Our responsibility as riders and trainers is to learn to lead this dance rather than merely following along with whatever the horse offers. In the beginning, riders start out on reliable, goldie oldie school horses that offer a predictable ride so the rider can relax as she learns to balance over the horse’s center of gravity, apply aids, and eventually coordinate those aids into horse-logical corridors of pressure using an independent seat. Leading the dance means that a relaxed rider with an independent seat can set the working rhythm for any horse, young or old, green or grand prix, mellow or nervous. And that rhythm helps create relaxation in the horse and there we are at the best starting point for everything else we do with the horse.
Even though rhythm and relaxation are a bit of a chicken and egg conundrum, rhythm is at the base training tree because that is our point of entry as leaders in the partnership with our horse. Working from the ground, our rhythmic movement sets the patterns and feelings of shapes that become familiar to the horse. This familiarity helps the horse relax. He knows what to expect. When we ask a green horse for these familiar patterns and shapes under saddle for the first time, their familiarity helps the horse assimilate the new feeling of someone on his back. Later on in his training, as we begin asking the horse to push from his hindquarters with greater energy into our guiding hand, rhythmic patterning helps him work with elastic, ‘relaxed’, muscular tension rather than with tight, bunchy muscles.
FROM THE GROUND
Simple daily routines on the ground are the start of a rhythmic relationship with your horse. Greet your horse, halter him, and groom him following the same routine each day. Become aware of working with your horse in rhythmically as you speak, breathe, touch and move around him. Type A personalities find this very difficult and must train themselves to become rhythmic. Rhythmic movement makes you a predictable presence and, as your horse finds he can depend on you as that predictable presence, he will find it relaxing to be around you. Then you can carry that rhythmic, relaxed rapport over to your work under saddle. The more nervous or reactive your horse, the more important it is to build this relationship through groundwork before you saddle up and ride.
Continue using routine, especially with a young or nervous horse, when you start working him under saddle. Move the horse from the stall to the arena a consistent way. Take him for a walk around the arena each time to check things out, paying full attention to your horse, and setting a rhythm as you walk, turn, check your girth and mount.
Once in the saddle, make it part of your routine to check your position. You set the rhythm of the ride with your seat. Until you achieve a truly independent seat, you need to check your position at the beginning of every ride and several times during the ride to make sure your position makes it possible to communicate the rhythm you want to the horse.
If you are slouching in a chair seat with your leg out in front of your seat bones a bit, you will fall behind the horse’s motion, encourage him to scoot or run, and interrupt his rhythm. If you are collapsed in your mid-section or tilting your head and shoulders forward, you will be ahead of his motion, blocking good rhythm. With your upper body centered over the horse’s center of gravity and firm core muscles, check whether your back, buttock and thigh muscles are completely relaxed so they can follow the horse’s motion easily or whether they are holding any tension that will interrupt a rhythmic seat that moves with the horse.
CONNECTED AT THE HIP
Besides sitting in the correct position, riders need to have a full range of hip motion in order to set rhythm with their seat. Many riders confuse range of hip motion and the speed with which they open and close their hip angles.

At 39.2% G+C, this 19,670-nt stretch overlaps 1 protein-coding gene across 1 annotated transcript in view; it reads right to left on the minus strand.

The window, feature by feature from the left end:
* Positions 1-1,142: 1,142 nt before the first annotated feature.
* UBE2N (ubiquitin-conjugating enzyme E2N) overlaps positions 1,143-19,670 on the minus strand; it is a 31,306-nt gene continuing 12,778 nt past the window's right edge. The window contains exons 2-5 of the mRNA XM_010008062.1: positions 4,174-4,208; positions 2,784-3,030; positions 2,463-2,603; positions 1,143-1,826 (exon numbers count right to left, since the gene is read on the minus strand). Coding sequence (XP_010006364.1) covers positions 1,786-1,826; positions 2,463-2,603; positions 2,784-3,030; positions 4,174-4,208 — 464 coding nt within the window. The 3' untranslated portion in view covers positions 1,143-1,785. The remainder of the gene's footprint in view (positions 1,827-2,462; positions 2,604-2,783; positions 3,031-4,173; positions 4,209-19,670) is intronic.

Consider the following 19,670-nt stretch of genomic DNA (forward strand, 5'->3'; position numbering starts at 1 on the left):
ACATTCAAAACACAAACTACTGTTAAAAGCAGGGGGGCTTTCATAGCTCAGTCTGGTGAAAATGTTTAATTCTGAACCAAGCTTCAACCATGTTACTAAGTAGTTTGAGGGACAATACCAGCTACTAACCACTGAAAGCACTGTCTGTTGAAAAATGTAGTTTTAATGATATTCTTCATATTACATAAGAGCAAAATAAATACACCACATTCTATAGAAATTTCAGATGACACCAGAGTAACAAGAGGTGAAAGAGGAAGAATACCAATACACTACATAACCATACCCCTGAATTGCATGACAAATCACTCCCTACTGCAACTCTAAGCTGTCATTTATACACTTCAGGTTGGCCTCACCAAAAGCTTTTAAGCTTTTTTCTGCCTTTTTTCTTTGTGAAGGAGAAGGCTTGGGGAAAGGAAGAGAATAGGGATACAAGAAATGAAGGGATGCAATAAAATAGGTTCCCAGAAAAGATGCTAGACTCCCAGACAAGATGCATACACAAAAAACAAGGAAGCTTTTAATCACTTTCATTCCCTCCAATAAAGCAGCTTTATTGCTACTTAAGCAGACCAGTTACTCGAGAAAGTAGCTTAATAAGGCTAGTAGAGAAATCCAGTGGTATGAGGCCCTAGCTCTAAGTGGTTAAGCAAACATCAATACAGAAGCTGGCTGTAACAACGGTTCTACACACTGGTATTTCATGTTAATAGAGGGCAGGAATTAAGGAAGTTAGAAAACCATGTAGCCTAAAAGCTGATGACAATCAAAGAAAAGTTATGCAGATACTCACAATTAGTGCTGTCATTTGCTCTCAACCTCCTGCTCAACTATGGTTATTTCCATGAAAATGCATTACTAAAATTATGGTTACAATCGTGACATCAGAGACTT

Trying to slow a horse down by limiting the range of your hip motion does not work. Opening and closing your hips less than your horse is opening and closing his joints puts you behind the horse’s motion. This creates a pushing feeling that makes a horse, especially a tense horse, scoot faster. While following the horse’s motion, you need to open and close your hip angles the same amount but more slowly to slow him down.
Working to develop a feel for this distinction between speed and range of motion is partly an issue of strength in your core muscles and legs. Some people like to sing nursery rhymes that are rhythmical to help them set the speed and rhythm of their hips. I sometimes think of riding in slow motion through deep water to help me slow my hips on a horse that is getting too fast, while others might benefit from a metronome to help keep the rhythm in their seat.
If you are riding a lazy horse that will not go forward, you might try speeding your hip up with the full range of motion. This will allow the horse to feel free to move out from under you, especially if you were tightening and blocking with your seat in the first place. Even though you really want your horse to move off your leg not your seat, making sure your seat is not blocking is key to moving a lazy horse forward.
It takes a lot of saddle time for riders to progress from sitting with rhythm and relaxation on the back of a goldie oldie to confidently setting the rhythm on a green, nervous youngster or a green, lazy youngster. Finding someone to longe you regularly on a rhythmic horse helps immensely to develop the correct feel for rhythmic motion and relaxed muscles. Challenge your ability to set the rhythm for the horse by riding different horses—different size horses with different gaits and different temperaments. Always keep in mind that rhythm is the mother of all the other training skills your horse must master. So when your ride starts going badly, rhythm is the ‘reset button’ you can use to put things right again.
Duett Deutsche Sattlerei Introduces The "Bravo"
November 2012—Press Release from Duett Deutsche Sattlerei
Duett Deutsche Sattlerei, the wide saddle specialist, introduces a new close contact model, the Bravo, available immediately in many seat and tree sizes. The Bravo, along with other models from Duett, fills a persistent gap in the market, able to fit medium to very wide horses of all breeds with a high quality, handsome saddle at a reasonable price. This new model is the latest addition to Duett’s extensive line of saddles for wide horses, which include several dressage models, trail, all purpose and jump models. In design development by saddle fitters and manufacturers for six months, it features French independent, wool flocked panels, a generous channel, attractive keeper, embossed logo, and moveable knee and calf blocks.